“It’s nothing like a passing league; there is no competition between the kids, and it’s non-contact,” said Cunerty, a former coach at North Torrance, Dana Hills and Capistrano Valley high schools. “They just come here to get better.”

Players such as Jason Schmid, the former Foothill High and Saddleback College star who is now at USC, have attended the camp and done just that.

Among the current students was Todd Marinovich, the talented junior quarterback who has transferred from Mater Dei to Capistrano Valley.

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Cunerty had helped coach the four-day quarterback camps held annually at Cal State Bakersfield for years when he decided in 1984 to start one here with the help of former Stanford assistant Jim Fassell, who is now the coach at the University of Utah.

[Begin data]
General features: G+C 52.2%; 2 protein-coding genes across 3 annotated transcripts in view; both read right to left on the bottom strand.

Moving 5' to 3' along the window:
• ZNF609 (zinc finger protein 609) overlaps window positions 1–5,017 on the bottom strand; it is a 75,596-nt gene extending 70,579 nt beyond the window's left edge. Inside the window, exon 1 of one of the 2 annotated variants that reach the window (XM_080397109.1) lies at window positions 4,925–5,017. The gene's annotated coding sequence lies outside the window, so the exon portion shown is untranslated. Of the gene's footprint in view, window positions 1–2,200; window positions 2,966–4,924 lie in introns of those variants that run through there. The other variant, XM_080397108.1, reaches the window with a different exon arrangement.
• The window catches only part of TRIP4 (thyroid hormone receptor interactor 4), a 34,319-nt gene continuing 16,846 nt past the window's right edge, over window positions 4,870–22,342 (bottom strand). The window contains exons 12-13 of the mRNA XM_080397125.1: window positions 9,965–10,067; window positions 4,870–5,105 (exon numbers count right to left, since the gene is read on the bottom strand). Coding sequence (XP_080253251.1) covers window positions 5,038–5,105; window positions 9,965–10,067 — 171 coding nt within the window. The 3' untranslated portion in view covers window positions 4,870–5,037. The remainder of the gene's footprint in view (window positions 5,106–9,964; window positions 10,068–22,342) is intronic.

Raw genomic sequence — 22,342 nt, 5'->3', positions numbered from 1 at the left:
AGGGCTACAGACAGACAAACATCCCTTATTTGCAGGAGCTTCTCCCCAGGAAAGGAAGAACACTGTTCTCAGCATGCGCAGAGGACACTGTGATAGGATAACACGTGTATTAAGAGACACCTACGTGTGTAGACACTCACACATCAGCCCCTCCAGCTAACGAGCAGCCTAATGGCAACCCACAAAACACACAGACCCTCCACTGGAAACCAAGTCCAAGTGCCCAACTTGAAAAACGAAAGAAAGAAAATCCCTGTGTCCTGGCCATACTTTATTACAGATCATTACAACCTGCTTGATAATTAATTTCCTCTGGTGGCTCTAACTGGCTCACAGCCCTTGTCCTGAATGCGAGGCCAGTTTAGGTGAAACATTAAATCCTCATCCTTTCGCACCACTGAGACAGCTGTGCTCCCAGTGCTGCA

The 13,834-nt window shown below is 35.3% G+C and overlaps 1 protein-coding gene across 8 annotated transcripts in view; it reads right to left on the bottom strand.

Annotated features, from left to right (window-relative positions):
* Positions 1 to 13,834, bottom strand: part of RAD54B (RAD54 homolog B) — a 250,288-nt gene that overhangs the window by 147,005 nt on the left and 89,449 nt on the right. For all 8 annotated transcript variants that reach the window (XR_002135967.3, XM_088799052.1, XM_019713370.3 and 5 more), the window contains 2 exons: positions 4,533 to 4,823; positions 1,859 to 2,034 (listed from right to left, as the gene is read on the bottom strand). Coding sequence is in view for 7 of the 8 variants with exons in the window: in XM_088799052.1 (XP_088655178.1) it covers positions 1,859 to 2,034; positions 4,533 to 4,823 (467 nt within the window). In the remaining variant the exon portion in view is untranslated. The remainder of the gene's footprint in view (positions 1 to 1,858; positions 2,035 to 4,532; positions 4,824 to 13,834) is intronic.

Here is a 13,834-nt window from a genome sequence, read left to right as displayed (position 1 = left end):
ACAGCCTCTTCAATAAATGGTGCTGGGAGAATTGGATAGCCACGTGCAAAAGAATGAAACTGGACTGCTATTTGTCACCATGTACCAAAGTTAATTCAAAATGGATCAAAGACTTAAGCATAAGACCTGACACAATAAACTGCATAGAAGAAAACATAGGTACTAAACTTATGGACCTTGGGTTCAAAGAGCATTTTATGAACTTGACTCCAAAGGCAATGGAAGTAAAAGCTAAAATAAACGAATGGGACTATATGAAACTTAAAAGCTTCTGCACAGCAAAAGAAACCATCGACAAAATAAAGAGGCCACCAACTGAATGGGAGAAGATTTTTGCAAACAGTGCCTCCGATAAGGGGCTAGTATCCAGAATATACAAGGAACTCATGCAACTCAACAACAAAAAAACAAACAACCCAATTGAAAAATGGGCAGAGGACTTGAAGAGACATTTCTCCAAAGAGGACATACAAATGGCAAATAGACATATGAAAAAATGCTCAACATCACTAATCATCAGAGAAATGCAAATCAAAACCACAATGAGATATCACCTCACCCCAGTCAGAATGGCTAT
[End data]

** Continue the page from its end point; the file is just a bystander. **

“We figured Orange County could use a camp like this,” Cunerty said. “But we wanted it to be different from any other camps. That meant keeping the number of kids involved down so that there would be at least one coach for every five kids.

“It also meant having it in the afternoon, so the kids could have flexible schedules. We’ve set it up so that kids can go to summer school in the morning, come here after lunch and then play in the baseball or passing league games at night.”

The other thing that makes Cunerty’s camp different is his philosophy. The affable, enthusiastic graduate of USC, where he was the scout team quarterback from 1966 to 1968, will never be regarded as a disciplinarian.